Sergio Ramírez’s body of work is vast, and it has been widely and deeply studied. He is a writer who has approached the development of his work without missing out any genre (“I’m not so good at poetry,” he said on one occasion, “and so I don’t frequent it”), including children’s stories. But, from my perspective, Sergio is a born storyteller. I can easily imagine him at the dawn of literature: oral communication, with his listeners seated around a fire as evening falls, and him making up stories to entertain his audience, because he is also a great conversationalist. This is the impression one gets from reading his first stories, published in 1963 in a volume with a simple title, Cuentos [Stories], a mix of autobiography and fiction, where one notes the simplicity, freshness, and imagination of the first drafts of a budding writer. Later, in his first full-length text, Tiempo de fulgor [Time of fame] (1970), he proves that the teachings of the masters of the boom have fallen on fertile ground, and we read interior monologue, soliloquy, dialogue, omniscient narration, the creation of myths; this is a novel that doubtlessly gives away the stylistic influence of its era. But these times were also marked by political conflicts, such that De tropeles y tropelías [Of hordes and outrages] (1972) parodies, in a series of short texts and vignettes accompanied by a set of prints by the German artist Dieter Masuhr, a persistent and diabolical character in Latin America: the dictator. The carnival, the fable, the grotesque give life to this character whose image evokes the Somoza dynasty (the dictators of Nicaragua at the time) as it is published during the revolutionary period.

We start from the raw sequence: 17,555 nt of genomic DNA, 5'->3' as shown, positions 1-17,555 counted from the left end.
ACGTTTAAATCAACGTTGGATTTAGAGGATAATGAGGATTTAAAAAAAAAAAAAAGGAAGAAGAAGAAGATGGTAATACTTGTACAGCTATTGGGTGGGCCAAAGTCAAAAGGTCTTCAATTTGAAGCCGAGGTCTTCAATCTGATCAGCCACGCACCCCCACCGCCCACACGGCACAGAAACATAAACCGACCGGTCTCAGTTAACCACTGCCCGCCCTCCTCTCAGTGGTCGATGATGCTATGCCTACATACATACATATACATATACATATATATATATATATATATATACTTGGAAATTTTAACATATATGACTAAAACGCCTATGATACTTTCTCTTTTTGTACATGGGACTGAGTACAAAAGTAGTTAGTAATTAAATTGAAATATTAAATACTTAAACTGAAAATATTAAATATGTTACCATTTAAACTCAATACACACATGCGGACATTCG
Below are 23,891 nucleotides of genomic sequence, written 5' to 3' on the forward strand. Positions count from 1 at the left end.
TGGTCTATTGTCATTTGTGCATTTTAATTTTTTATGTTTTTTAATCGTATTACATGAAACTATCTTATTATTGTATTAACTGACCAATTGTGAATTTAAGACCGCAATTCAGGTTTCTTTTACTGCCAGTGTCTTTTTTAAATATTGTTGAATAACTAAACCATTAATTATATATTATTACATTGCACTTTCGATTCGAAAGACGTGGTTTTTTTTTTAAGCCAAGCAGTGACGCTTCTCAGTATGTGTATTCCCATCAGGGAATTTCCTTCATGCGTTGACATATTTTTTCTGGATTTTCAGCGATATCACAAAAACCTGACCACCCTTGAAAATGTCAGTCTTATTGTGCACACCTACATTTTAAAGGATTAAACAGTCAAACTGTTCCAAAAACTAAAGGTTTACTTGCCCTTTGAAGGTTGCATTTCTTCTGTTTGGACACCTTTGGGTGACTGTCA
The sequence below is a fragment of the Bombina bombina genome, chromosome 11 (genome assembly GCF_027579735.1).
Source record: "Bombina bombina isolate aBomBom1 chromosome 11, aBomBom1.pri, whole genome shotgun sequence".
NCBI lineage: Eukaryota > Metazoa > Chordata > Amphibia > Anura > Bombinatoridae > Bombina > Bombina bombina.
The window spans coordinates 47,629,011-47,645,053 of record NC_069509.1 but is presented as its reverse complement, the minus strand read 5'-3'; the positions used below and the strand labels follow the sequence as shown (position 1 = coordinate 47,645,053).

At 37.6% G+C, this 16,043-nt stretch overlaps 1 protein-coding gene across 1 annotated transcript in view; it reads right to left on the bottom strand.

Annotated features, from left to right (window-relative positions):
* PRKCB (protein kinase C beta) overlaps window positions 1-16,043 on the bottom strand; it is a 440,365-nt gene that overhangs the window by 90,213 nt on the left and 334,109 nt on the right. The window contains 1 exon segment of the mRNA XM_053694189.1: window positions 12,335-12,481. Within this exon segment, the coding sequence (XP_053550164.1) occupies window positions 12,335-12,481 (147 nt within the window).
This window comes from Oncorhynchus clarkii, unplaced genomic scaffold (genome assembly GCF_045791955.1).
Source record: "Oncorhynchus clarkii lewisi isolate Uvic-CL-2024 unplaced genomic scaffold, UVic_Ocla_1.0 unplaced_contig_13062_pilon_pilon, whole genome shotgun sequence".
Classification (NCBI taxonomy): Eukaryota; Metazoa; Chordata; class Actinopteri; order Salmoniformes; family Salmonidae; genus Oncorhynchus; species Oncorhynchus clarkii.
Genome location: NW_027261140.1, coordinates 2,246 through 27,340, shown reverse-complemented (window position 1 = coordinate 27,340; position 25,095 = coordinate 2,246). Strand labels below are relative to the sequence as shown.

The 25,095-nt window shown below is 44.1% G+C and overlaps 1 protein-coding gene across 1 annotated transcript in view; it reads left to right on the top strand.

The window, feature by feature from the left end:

Later, in Charles Atlas también muere [Charles Atlas also dies] (1976), the writer dares to go further in the question of style and the exploration of technique. Along with this, his ever more frequent use of imagination in the formation of his stories comes to a head in ¿Te dio miedo la sangre? [Did the blood scare you?] (1977), which is a myriad of stories told at the same time; the majority run parallel to others, although they catch glimpses of each other from time to time in order to establish a generalized vision of the effervescent revolutionary society. With Castigo divino [Divine punishment] (1988), he inaugurates his entry into the mystery novel, a genre that, as will be seen later in El cielo llora por mí [The sky cries for me] (2008) and Ya nadie llora por mí [No one cries for me anymore] (2017), he will continue to explore. He was even awarded the Dashiell Hammett Award in 1990. The novel centers on the character of Oliverio Castañeda, a serial killer who must be stopped since he has poisoned several women, and its nucleus is the investigation and eventual resolution of the case.